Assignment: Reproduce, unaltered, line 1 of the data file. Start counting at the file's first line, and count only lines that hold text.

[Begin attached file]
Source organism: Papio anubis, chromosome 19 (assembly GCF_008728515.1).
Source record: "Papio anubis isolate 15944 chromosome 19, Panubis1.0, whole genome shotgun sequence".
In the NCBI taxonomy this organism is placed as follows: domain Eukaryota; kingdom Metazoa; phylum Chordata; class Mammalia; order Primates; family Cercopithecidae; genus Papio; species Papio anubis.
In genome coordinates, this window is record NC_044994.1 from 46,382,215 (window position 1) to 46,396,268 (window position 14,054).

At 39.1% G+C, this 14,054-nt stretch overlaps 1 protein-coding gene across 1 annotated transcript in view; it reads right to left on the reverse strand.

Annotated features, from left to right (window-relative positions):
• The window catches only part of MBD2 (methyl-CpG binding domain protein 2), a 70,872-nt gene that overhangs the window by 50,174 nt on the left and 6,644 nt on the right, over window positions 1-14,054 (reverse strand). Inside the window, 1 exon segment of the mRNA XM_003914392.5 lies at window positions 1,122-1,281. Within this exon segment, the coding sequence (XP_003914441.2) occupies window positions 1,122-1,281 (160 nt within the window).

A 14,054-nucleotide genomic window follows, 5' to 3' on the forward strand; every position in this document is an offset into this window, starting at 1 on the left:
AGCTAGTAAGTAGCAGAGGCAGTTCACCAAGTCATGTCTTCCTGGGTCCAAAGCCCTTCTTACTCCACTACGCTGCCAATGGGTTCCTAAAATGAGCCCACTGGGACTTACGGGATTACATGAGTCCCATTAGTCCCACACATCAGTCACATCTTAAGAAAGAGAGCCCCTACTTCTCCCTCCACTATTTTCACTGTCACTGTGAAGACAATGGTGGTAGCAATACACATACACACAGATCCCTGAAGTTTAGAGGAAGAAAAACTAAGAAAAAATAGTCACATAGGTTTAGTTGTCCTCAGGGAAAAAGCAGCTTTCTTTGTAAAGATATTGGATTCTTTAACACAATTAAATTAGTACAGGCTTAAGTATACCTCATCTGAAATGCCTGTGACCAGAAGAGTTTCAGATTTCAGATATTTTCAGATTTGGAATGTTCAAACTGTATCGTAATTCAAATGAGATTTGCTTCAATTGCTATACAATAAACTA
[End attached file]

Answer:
Source organism: Papio anubis, chromosome 19 (assembly GCF_008728515.1).